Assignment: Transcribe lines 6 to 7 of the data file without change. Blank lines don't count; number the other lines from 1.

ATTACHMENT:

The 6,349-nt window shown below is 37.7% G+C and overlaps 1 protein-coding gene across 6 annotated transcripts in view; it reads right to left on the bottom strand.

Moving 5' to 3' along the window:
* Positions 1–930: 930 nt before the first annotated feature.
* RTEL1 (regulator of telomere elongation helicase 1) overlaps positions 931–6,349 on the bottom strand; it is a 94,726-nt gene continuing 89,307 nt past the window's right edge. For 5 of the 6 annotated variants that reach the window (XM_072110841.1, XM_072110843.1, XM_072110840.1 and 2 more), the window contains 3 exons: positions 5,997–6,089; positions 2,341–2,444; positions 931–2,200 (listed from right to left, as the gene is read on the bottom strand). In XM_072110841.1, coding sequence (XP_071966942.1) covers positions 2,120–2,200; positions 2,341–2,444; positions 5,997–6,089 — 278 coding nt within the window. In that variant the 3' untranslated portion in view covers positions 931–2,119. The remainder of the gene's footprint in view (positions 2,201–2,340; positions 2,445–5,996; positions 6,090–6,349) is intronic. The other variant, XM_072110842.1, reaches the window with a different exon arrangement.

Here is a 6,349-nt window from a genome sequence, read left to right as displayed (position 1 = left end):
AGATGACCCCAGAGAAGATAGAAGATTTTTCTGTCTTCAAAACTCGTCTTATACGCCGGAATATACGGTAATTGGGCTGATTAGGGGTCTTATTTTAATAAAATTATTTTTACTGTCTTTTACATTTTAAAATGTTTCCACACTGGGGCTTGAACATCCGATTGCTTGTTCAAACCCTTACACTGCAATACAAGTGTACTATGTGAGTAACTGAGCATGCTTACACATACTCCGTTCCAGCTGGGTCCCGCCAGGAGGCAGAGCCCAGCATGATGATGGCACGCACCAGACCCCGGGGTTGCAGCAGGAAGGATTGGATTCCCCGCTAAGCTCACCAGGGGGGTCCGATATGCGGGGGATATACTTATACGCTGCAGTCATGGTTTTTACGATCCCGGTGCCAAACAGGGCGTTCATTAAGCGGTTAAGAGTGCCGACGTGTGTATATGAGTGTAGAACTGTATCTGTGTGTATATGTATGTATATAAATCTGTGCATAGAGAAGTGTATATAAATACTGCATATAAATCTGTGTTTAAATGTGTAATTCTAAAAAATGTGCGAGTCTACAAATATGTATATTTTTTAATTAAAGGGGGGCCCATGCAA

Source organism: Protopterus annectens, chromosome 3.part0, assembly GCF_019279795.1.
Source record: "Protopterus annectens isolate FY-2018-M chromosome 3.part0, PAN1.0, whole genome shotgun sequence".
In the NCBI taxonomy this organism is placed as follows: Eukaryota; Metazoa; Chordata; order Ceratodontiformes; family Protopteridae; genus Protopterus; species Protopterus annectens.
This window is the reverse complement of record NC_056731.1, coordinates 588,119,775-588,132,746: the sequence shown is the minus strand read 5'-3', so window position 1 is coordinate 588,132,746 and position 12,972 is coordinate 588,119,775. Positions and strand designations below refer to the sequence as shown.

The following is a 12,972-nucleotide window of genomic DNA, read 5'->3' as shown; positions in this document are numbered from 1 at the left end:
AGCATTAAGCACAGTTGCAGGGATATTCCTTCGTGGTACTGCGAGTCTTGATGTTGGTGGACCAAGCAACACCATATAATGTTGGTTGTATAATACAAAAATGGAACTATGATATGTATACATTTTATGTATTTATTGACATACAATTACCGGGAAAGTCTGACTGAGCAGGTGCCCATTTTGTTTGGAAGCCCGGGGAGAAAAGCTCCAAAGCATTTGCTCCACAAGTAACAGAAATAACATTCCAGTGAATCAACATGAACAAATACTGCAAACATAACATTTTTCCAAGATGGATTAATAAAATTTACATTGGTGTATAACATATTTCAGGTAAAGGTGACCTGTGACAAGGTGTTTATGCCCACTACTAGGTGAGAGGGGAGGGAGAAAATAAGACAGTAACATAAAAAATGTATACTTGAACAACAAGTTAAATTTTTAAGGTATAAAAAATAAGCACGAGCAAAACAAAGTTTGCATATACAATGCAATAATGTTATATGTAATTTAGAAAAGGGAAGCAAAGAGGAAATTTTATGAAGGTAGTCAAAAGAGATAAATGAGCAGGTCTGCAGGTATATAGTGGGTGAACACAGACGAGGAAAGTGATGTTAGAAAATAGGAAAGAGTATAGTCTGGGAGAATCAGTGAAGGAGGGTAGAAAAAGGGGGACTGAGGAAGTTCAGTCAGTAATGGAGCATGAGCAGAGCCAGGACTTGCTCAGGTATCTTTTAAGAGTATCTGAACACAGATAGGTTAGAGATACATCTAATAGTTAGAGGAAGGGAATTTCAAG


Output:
AGATGACCCCAGAGAAGATAGAAGATTTTTCTGTCTTCAAAACTCGTCTTATACGCCGGAATATACGGTAATTGGGCTGATTAGGGGTCTTATTTTAATAAAATTATTTTTACTGTCTTTTACATTTTAAAATGTTTCCACACTGGGGCTTGAACATCCGATTGCTTGTTCAAACCCTTACACTGCAATACAAGTGTACTATGTGAGTAACTGAGCATGCTTACACATACTCCGTTCCAGCTGGGTCCCGCCAGGAGGCAGAGCCCAGCATGATGATGGCACGCACCAGACCCCGGGGTTGCAGCAGGAAGGATTGGATTCCCCGCTAAGCTCACCAGGGGGGTCCGATATGCGGGGGATATACTTATACGCTGCAGTCATGGTTTTTACGATCCCGGTGCCAAACAGGGCGTTCATTAAGCGGTTAAGAGTGCCGACGTGTGTATATGAGTGTAGAACTGTATCTGTGTGTATATGTATGTATATAAATCTGTGCATAGAGAAGTGTATATAAATACTGCATATAAATCTGTGTTTAAATGTGTAATTCTAAAAAATGTGCGAGTCTACAAATATGTATATTTTTTAATTAAAGGGGGGCCCATGCAA

Source organism: Protopterus annectens, chromosome 3.part0, assembly GCF_019279795.1.